Sélecteur de langues
Brussels, 26 May 2009
Commission conference discusses progress on the Genoa-Rotterdam priority rail axis
Vice-President Tajani met today in Genoa with ministers for transport or their representatives from the Netherlands, Germany, Belgium, France, Switzerland and Italy to push forward the priority rail axis between Rotterdam and Genoa. This north-south freight and passenger rail axis, known as the priority axis n°24, connects Lyon/Genoa – Basel – Duisburg – Rotterdam/Antwerp. The rail freight corridor A Rotterdam – Genoa is a major component of the priority axis n°24 and is expected to be one of the first among six major rail freight corridors to be equipped with the European rail traffic management system (ERTMS).
"The full realisation of this rail axis is a very ambitious project as it promotes economic growth and sustainable competitiveness within the internal market. As such, it requires strong political commitment from all the Member States concerned and from our side, the European Commission", said Vice-President Antonio Tajani, Commissioner for Transport.
With freight on the 1400 km long "Rotterdam – Genoa" rail freight axis increasing substantially  , this corridor has been given particular attention. A major component of priority axis n°24, it is furthermore planned to be the first European rail freight corridor fully equipped with ERTMS as from 2015  .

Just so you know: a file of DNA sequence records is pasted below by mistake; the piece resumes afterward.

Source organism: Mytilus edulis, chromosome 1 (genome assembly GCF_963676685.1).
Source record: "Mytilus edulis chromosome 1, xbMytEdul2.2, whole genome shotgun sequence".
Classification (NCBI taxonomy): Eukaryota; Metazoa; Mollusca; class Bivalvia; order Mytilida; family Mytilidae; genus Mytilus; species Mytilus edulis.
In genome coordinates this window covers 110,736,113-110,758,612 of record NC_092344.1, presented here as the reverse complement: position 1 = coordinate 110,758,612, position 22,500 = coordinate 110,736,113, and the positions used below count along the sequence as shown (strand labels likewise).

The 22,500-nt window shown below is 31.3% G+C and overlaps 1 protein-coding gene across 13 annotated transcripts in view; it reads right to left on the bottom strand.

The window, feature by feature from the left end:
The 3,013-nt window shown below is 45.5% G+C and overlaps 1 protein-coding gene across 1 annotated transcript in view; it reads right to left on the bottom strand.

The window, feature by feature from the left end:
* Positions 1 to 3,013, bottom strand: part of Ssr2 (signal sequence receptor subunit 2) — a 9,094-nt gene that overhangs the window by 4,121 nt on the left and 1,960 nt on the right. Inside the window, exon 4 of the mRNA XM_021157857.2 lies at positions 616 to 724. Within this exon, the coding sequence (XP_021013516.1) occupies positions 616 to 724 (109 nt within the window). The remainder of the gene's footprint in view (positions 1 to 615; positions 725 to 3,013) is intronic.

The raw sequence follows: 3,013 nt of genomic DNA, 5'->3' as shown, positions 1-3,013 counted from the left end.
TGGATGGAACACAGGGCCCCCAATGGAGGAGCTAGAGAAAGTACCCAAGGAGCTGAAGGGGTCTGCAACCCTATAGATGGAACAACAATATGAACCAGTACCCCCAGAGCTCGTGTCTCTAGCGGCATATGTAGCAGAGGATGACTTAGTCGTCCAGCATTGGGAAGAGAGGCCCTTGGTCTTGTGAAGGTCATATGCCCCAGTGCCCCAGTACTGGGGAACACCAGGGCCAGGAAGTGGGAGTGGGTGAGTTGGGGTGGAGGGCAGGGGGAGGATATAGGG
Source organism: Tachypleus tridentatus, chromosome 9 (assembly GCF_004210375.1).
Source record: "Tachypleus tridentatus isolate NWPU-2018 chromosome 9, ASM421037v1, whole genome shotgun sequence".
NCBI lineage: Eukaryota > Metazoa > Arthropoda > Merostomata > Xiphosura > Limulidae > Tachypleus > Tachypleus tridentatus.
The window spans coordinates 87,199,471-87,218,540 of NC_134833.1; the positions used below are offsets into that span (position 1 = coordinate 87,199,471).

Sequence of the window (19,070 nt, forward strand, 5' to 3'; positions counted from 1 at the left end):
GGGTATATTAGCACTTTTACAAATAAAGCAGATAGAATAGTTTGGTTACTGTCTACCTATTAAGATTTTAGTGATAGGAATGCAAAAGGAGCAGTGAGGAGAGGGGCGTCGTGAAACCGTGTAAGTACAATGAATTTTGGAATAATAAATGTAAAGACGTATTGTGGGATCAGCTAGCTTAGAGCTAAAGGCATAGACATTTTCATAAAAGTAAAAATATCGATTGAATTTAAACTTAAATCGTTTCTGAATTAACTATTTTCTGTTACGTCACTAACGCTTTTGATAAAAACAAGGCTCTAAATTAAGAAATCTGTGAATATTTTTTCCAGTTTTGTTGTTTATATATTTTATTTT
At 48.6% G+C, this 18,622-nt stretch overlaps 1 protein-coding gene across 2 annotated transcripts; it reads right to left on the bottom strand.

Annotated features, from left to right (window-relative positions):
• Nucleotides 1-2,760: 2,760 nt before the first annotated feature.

"ERTMS is a must for an efficient and integrated rail network in the European Union. On corridor A, exemplary efforts have already been made to respond to this need" commented EU Coordinator for ERTMS, Mr. Karel Vinck.
The entire priority rail axis will use this experience when applying ERTMS for both conventional and high speed passenger rail transport, which in part uses the same infrastructure as freight.
Today's conference was closed by the signature of two declarations. The first declaration sets long term objectives for priority rail axis n°24. The second one sets out a detailed ERTMS deployment plan along Corridor A and establishes the basis for an ambitious work programme, including noise reduction, optimisation of infrastructure usage and an improvement in the quality of services.
 The current yearly traffic of 28 billion tkm is expected to double by 2020.
 The section Mattstetten – Rothrist has been equipped with ERTMS since 2004, as well as the Lötschberg Tunnel and the Betuwe route, linking the Port of Rotterdam to the German border,